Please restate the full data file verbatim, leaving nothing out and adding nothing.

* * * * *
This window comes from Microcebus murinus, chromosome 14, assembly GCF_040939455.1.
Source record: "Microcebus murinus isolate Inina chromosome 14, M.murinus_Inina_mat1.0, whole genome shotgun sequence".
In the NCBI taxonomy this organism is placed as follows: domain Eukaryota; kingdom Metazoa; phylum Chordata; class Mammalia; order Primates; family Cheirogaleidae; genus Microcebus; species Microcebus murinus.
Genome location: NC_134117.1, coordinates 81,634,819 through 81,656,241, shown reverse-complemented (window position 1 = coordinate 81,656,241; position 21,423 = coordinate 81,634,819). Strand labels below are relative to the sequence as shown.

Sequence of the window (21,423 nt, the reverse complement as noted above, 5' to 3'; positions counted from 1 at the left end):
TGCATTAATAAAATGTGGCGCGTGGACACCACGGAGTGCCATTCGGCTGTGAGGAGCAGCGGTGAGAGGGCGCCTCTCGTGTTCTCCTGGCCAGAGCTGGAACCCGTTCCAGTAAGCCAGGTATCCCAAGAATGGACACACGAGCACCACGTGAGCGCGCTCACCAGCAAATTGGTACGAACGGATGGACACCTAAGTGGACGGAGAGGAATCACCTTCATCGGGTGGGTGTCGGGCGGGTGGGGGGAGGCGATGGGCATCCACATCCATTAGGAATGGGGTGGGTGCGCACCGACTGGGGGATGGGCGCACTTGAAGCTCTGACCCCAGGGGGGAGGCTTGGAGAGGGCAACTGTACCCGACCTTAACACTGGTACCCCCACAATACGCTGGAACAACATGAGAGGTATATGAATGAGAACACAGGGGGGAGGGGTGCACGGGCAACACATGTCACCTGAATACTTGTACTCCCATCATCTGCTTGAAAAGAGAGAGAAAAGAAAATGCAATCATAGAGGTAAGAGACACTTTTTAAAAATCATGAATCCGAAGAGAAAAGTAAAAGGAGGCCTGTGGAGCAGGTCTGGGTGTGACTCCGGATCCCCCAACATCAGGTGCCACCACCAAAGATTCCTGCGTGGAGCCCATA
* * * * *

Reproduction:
This window comes from Microcebus murinus, chromosome 14, assembly GCF_040939455.1.
Source record: "Microcebus murinus isolate Inina chromosome 14, M.murinus_Inina_mat1.0, whole genome shotgun sequence".
In the NCBI taxonomy this organism is placed as follows: domain Eukaryota; kingdom Metazoa; phylum Chordata; class Mammalia; order Primates; family Cheirogaleidae; genus Microcebus; species Microcebus murinus.
Genome location: NC_134117.1, coordinates 81,634,819 through 81,656,241, shown reverse-complemented (window position 1 = coordinate 81,656,241; position 21,423 = coordinate 81,634,819). Strand labels below are relative to the sequence as shown.

Sequence of the window (21,423 nt, the reverse complement as noted above, 5' to 3'; positions counted from 1 at the left end):
TGCATTAATAAAATGTGGCGCGTGGACACCACGGAGTGCCATTCGGCTGTGAGGAGCAGCGGTGAGAGGGCGCCTCTCGTGTTCTCCTGGCCAGAGCTGGAACCCGTTCCAGTAAGCCAGGTATCCCAAGAATGGACACACGAGCACCACGTGAGCGCGCTCACCAGCAAATTGGTACGAACGGATGGACACCTAAGTGGACGGAGAGGAATCACCTTCATCGGGTGGGTGTCGGGCGGGTGGGGGGAGGCGATGGGCATCCACATCCATTAGGAATGGGGTGGGTGCGCACCGACTGGGGGATGGGCGCACTTGAAGCTCTGACCCCAGGGGGGAGGCTTGGAGAGGGCAACTGTACCCGACCTTAACACTGGTACCCCCACAATACGCTGGAACAACATGAGAGGTATATGAATGAGAACACAGGGGGGAGGGGTGCACGGGCAACACATGTCACCTGAATACTTGTACTCCCATCATCTGCTTGAAAAGAGAGAGAAAAGAAAATGCAATCATAGAGGTAAGAGACACTTTTTAAAAATCATGAATCCGAAGAGAAAAGTAAAAGGAGGCCTGTGGAGCAGGTCTGGGTGTGACTCCGGATCCCCCAACATCAGGTGCCACCACCAAAGATTCCTGCGTGGAGCCCATA